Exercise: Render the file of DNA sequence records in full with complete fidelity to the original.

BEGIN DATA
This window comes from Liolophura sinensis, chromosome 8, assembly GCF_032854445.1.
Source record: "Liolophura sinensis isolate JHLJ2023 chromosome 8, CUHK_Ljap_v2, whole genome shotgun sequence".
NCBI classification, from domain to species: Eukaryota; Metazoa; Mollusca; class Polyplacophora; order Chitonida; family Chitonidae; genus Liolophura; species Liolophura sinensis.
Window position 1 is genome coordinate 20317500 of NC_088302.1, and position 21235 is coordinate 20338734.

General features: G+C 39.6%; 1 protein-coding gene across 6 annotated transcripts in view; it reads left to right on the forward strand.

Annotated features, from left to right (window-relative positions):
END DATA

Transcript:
This window comes from Liolophura sinensis, chromosome 8, assembly GCF_032854445.1.
Source record: "Liolophura sinensis isolate JHLJ2023 chromosome 8, CUHK_Ljap_v2, whole genome shotgun sequence".
NCBI classification, from domain to species: Eukaryota; Metazoa; Mollusca; class Polyplacophora; order Chitonida; family Chitonidae; genus Liolophura; species Liolophura sinensis.
Window position 1 is genome coordinate 20317500 of NC_088302.1, and position 21235 is coordinate 20338734.

General features: G+C 39.6%; 1 protein-coding gene across 6 annotated transcripts in view; it reads left to right on the forward strand.

Annotated features, from left to right (window-relative positions):